Hijab of Freedom
Hijab, the Islamic modest dress, is one of the most debated issues concerning Muslim women in contemporary society. The typical modern view of hijab is that it is a symbol of woman's oppression and her inferior status; thus, many people think that liberation and freedom come with unveiling. Has a woman who is free of the hijab found freedom in our society; has unveiling her given her an equal status with men? The truth is that a woman cannot find equality and dignity in a society that does not respect her for who she is. She cannot be honored if her appearance is more important than her intellect and character. Islamic hijab grants a woman the honor and respect she deserves. It allows her to achieve her potential and be whoever she wishes to be. When a woman wears hijab, she is only the slave of Allah; therefore, no other force can control her.
"The dawn of Islam was the dawn of women's rights".
Islamic veil includes both men and women"(Al-Balagh 8).
Because the prevalent meaning of hijab is veil, many people think that Islam wants women to remain behind a curtain, to be imprisoned in their home, and never to leave it. However, the word satr was used instead of hijab in the sense of "covering" (Mutahhari 8), and the word hijab is newly used in Islamic thought (Al-Balagh 8).
Islamic hijab refers to a woman's modest dress; it does not mean that she should be kept secluded in her home. There is nothing in hijab that restricts a woman's freedom-to express her views and opinion, to own property, to have an education and a career, or to choose a husband.
There are two ways we can discuss hijab-the veil of ignorance and the Islamic veil. The veil in the pre-Islamic era (Jahiliyah) meant preventing women from participating in public life and denying her rights. Women were used by men only for enjoyment and were deprived of human values (Al-Balagh 5). Islam condemns this kind of hijab of Jahiliyah, for imprisoning women in their home disables at least half of society and hinders women's social and public lives (Al-Balagh 18).
An example of ancient Jahiliyah in our modern world is the Taleban group in Afghanistan. Women are prevented from exercising their fundamental rights by groups who consider such activities to be un-Islamic for women (Amnesty 3). The Taleban have barred women from employment outside the home, except in the health sector, and have discontinued education for girls (4). Prophet Mohammad (S) said that seeking knowledge is incumbent upon every Muslim; it is unfortunate that women's education and her role in society is overlooked because of what is mistaken to be hijab. "It is an irony that although the Taleban purport their policies on women are in place to ensure the physical protection and dignity of women, many women now cite fear of being beaten by the Taleban as their main security concern" (4). It is sad that women are being used as victims in men's power and political struggles and that it is being done in the name of Islam.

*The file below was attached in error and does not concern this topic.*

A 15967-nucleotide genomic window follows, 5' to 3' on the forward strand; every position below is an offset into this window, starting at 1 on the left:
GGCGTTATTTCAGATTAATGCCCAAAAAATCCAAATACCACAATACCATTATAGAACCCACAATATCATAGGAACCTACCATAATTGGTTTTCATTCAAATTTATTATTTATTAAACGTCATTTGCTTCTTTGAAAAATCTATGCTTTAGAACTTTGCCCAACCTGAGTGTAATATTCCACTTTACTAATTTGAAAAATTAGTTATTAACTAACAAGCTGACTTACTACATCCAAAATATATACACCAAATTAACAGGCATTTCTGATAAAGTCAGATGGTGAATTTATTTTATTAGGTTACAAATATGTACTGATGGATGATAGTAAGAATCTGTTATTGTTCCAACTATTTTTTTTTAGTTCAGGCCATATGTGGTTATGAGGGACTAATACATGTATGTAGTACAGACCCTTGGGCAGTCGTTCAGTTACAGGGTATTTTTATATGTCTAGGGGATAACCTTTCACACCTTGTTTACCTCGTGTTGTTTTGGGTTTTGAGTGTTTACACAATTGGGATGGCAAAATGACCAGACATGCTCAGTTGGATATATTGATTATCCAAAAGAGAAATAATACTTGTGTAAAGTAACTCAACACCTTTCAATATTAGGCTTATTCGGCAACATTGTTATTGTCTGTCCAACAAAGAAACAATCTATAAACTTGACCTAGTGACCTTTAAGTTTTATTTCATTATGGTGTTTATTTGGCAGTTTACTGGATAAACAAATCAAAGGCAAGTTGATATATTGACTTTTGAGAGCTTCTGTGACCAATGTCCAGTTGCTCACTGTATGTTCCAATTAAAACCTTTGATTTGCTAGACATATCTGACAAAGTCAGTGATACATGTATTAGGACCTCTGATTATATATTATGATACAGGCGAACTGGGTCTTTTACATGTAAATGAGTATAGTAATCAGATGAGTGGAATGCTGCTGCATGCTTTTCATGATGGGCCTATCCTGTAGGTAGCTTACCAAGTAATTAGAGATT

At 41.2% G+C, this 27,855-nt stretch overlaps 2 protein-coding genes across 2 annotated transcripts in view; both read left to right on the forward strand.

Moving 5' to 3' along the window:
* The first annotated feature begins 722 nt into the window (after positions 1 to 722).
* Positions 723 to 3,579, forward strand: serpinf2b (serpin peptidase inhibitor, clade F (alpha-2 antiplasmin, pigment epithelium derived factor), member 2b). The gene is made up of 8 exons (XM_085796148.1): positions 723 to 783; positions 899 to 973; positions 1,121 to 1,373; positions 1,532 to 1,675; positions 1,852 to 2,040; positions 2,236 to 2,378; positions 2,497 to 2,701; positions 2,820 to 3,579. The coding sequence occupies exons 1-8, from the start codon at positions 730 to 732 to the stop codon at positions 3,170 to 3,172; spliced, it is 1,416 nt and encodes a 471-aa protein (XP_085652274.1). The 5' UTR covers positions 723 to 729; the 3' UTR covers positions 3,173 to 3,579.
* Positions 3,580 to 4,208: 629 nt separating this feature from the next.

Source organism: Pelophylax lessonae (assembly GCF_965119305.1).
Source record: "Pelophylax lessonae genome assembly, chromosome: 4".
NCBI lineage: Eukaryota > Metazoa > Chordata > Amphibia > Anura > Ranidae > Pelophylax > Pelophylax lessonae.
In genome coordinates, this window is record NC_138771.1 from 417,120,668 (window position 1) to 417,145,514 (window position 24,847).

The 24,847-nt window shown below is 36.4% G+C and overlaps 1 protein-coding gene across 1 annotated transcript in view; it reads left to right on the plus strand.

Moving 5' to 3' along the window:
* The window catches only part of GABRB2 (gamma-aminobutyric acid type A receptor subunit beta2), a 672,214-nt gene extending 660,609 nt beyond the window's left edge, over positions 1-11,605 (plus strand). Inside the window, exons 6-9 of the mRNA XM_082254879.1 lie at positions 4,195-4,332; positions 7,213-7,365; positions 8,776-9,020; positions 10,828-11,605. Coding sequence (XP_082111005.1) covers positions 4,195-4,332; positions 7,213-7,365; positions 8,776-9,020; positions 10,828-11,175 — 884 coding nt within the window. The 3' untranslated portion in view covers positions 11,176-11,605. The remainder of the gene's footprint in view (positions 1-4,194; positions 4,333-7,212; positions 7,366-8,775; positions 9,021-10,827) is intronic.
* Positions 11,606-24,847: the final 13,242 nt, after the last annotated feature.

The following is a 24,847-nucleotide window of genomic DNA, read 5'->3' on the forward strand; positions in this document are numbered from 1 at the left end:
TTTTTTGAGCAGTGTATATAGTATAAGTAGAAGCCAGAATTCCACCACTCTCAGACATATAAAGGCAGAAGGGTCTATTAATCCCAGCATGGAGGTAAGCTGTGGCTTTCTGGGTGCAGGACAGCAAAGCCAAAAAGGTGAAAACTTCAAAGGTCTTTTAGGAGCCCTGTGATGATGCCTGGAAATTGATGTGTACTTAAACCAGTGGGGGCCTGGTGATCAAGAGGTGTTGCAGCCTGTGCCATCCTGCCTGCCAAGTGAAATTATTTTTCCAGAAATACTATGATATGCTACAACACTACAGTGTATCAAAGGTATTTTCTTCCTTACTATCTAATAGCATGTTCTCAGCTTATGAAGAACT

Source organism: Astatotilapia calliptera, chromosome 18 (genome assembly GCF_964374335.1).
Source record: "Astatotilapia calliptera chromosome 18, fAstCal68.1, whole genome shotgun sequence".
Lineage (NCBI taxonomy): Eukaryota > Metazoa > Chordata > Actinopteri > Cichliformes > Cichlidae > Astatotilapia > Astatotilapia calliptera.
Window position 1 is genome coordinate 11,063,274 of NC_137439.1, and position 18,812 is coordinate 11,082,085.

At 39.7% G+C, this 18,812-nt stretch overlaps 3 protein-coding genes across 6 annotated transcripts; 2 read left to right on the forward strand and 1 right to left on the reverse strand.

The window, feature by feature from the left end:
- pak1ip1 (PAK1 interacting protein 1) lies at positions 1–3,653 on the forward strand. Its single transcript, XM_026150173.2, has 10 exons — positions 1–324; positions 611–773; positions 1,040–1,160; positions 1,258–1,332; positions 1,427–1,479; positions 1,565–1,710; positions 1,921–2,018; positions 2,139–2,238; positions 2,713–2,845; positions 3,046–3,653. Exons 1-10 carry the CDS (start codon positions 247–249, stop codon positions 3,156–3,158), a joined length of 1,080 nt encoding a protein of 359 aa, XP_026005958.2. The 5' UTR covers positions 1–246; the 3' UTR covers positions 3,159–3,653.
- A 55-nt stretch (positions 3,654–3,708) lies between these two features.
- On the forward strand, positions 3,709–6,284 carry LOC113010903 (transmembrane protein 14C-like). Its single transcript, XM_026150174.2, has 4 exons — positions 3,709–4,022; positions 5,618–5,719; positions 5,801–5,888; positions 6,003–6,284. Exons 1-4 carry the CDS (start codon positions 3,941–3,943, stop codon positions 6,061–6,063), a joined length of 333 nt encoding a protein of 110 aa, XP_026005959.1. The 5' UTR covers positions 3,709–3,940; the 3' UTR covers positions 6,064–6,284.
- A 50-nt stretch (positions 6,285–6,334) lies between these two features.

"... From the Qur'an, the sayings and the example of the Prophet, the law codes that developed, other sources of authority in the Muslim community, and informal traditions, such customs as keeping women veiled, greatly stressing their obedience and chastity and identifying their main value with procreation became pervasive throughout Muslim lands ..."
A common misconception is that the Islamic hijab is something traditional, not religious. The use of the word "traditional" is incorrect when describing hijab; it implies that it is a result of customs and practices that are something separate from the religion. The traditional dress refers to the veil of the ancient Jahiliyah. It is the hijab of Jahiliyah that is "traditional;" this use of the veil prevents women from participating in society. On the contrary, Islamic hijab is not an informal tradition, nor does it lower women's dignity and identify procreation as her main goal. It is Islamic hijab that bestows women with dignity and equality in our society.
The phenomenon of harem and the act of exploiting woman practiced in the period of Jahiliyah are the same which are practiced today in the name of an attractive guise that insults women. The new limitation which is used by modern Jahiliyah in the hands of women is different from the old one only in its covering and outside appearance. It remains a fetter to bind her hands, forbid freedom, and confiscate her will. So man has made woman a captive and slave by using different means for achieving man's aims through trading, brothels, cinemas, television and radio, newspapers, and fashion.
The hijab of Jahiliyah, which existed in ancient times, has taken on a new form in modern times. Although the modern world is at the pinnacle of technology and advancement, how much has our civilization advanced if rampant problems such as rape, sexual assault and harassment, anorexia and bulimia exist? If our society was not concerned with women's figure and superficial appearance, then these problems would not trouble the lives of many women today. Islam is the religion of peace; Islam came as a religion to solve all of humanity's problems. It teaches how the two sexes should relate with each other so that everyone is respected and honored and that there is a state of harmony in our world.